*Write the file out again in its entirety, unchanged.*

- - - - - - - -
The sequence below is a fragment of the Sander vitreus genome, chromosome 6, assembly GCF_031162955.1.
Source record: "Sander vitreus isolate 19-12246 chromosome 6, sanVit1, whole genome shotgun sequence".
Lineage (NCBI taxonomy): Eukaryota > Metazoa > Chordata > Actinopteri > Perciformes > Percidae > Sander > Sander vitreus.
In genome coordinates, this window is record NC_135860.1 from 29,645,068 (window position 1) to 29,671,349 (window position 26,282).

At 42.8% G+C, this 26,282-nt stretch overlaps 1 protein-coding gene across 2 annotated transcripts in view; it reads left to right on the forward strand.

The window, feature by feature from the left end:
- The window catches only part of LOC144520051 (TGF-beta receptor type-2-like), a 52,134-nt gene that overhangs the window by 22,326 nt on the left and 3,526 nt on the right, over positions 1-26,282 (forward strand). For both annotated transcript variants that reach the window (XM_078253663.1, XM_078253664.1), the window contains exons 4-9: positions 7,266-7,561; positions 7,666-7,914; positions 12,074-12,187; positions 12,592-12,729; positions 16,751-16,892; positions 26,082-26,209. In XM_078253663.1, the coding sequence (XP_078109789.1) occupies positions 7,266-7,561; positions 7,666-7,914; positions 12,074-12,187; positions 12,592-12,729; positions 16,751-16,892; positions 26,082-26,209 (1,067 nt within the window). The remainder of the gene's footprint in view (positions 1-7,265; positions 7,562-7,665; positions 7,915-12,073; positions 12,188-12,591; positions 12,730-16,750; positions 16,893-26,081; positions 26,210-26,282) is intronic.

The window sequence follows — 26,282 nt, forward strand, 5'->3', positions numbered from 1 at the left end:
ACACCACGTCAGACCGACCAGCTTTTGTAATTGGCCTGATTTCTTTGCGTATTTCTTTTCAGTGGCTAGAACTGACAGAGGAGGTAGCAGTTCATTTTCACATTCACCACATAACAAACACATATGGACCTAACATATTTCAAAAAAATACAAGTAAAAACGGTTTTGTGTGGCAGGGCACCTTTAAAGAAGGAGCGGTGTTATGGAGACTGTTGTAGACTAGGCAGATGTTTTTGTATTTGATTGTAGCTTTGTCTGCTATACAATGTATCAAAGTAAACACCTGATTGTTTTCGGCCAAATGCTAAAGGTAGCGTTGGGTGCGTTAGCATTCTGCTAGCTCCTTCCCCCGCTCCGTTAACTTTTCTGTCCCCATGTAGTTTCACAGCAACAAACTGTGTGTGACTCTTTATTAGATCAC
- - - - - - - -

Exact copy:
The sequence below is a fragment of the Sander vitreus genome, chromosome 6, assembly GCF_031162955.1.
Source record: "Sander vitreus isolate 19-12246 chromosome 6, sanVit1, whole genome shotgun sequence".
Lineage (NCBI taxonomy): Eukaryota > Metazoa > Chordata > Actinopteri > Perciformes > Percidae > Sander > Sander vitreus.
In genome coordinates, this window is record NC_135860.1 from 29,645,068 (window position 1) to 29,671,349 (window position 26,282).

At 42.8% G+C, this 26,282-nt stretch overlaps 1 protein-coding gene across 2 annotated transcripts in view; it reads left to right on the forward strand.

The window, feature by feature from the left end:
- The window catches only part of LOC144520051 (TGF-beta receptor type-2-like), a 52,134-nt gene that overhangs the window by 22,326 nt on the left and 3,526 nt on the right, over positions 1-26,282 (forward strand). For both annotated transcript variants that reach the window (XM_078253663.1, XM_078253664.1), the window contains exons 4-9: positions 7,266-7,561; positions 7,666-7,914; positions 12,074-12,187; positions 12,592-12,729; positions 16,751-16,892; positions 26,082-26,209. In XM_078253663.1, the coding sequence (XP_078109789.1) occupies positions 7,266-7,561; positions 7,666-7,914; positions 12,074-12,187; positions 12,592-12,729; positions 16,751-16,892; positions 26,082-26,209 (1,067 nt within the window). The remainder of the gene's footprint in view (positions 1-7,265; positions 7,562-7,665; positions 7,915-12,073; positions 12,188-12,591; positions 12,730-16,750; positions 16,893-26,081; positions 26,210-26,282) is intronic.

The window sequence follows — 26,282 nt, forward strand, 5'->3', positions numbered from 1 at the left end:
ACACCACGTCAGACCGACCAGCTTTTGTAATTGGCCTGATTTCTTTGCGTATTTCTTTTCAGTGGCTAGAACTGACAGAGGAGGTAGCAGTTCATTTTCACATTCACCACATAACAAACACATATGGACCTAACATATTTCAAAAAAATACAAGTAAAAACGGTTTTGTGTGGCAGGGCACCTTTAAAGAAGGAGCGGTGTTATGGAGACTGTTGTAGACTAGGCAGATGTTTTTGTATTTGATTGTAGCTTTGTCTGCTATACAATGTATCAAAGTAAACACCTGATTGTTTTCGGCCAAATGCTAAAGGTAGCGTTGGGTGCGTTAGCATTCTGCTAGCTCCTTCCCCCGCTCCGTTAACTTTTCTGTCCCCATGTAGTTTCACAGCAACAAACTGTGTGTGACTCTTTATTAGATCAC